Rouges ou blancs, les douze vins suivants sont tous assez polyvalents pour épouser les saveurs prononcées des plats de viande en sauce. Surtout, tous sont secs et donc parfaitement adaptés aux plaisirs de la table.

Rouges

À mon avis, le Portugal demeure l’un des secrets les mieux gardés en matière de rapport qualité-prix-plaisir. À cet égard, les vins de Lavradores de Feitoria sont remarquables. Cette coopérative du Douro dont l’activité s’étend depuis l’extrémité ouest de l’appellation, jusqu’au Douro Supérieur, a produit un très bon 2012, riche en fruit, compact et on ne peut plus fidèle à ses origines.

Pour 10 $ et des poussières, difficile de trouver mieux que le Herdade das Albernoas 2012. Le genre de vin polyvalent, à servir frais autour de 15°C.

Un peu plus corsé et tout aussi abordable, le Vila Regia 2013 Douro demeure l’une des valeurs sûres au répertoire général de la SAQ.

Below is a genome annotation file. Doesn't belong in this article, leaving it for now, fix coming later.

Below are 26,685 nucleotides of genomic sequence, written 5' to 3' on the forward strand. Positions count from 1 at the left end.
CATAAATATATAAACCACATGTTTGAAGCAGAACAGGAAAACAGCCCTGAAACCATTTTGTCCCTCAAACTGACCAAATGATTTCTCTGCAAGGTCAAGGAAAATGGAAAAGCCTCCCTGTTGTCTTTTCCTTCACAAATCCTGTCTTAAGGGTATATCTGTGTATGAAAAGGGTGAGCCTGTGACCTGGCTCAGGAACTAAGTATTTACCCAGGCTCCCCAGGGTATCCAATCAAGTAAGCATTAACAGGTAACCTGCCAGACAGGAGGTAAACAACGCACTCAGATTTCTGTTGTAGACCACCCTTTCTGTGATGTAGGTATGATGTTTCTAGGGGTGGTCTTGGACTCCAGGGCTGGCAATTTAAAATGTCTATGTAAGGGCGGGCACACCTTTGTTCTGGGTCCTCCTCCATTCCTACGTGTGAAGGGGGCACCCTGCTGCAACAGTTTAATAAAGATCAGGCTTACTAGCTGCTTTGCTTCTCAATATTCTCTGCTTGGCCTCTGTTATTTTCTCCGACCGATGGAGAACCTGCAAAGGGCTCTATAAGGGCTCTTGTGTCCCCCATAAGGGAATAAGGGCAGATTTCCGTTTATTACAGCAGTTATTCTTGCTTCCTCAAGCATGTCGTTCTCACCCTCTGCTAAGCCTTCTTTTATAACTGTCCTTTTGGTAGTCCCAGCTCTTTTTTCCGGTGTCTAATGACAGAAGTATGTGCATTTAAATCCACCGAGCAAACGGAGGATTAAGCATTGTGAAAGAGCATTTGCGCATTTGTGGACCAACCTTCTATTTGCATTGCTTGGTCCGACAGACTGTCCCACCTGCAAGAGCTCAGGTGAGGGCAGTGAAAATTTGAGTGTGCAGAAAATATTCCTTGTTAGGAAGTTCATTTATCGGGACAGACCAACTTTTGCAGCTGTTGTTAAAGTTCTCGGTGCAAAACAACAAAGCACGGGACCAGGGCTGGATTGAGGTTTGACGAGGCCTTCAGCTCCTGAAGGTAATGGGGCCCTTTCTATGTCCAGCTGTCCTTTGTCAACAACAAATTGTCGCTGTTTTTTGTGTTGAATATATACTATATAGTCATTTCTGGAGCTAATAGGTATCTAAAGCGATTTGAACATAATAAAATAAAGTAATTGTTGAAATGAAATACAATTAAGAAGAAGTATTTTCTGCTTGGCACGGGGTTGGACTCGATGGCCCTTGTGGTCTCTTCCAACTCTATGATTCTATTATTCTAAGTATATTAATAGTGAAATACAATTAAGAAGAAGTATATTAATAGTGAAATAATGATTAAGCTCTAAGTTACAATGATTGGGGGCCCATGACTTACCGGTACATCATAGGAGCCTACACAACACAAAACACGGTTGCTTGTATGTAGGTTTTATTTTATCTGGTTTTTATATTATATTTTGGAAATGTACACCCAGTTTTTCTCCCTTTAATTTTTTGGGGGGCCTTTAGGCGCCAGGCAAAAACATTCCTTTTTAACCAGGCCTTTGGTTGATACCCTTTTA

Lavradores De Feitoria Douro 2012 Herdade Das Albernoas 2012 Vila Regia 2013 Cistus Reserva 2012 Domaine de Moulines Merlot 2012 Jean Noël Bousquet La Garnotte Corbières

Si vous aimez les vins rouges solaires, le Cistus 2012, Douro de Quinta do Vale Da Perdiz est l’une des aubaines à saisir !

En plus d’être un bassin à aubaines hyperfertile, la région du Languedoc-Roussillon est l’une des régions les plus riches et les plus diversifiées de France. Chaque année, on peu acheter le Merlot du Domaine des Moulines les yeux fermés. Gorgé de fruit et juste assez charnu.

Dans la même veine de fruit et de garrigue, La Garnotte 2010 de Jean-Noël Bousquet porte un nom à consonance bien québécoise, mais est résolument méditerranéen par sa composition de syrah, de carignan et de grenache.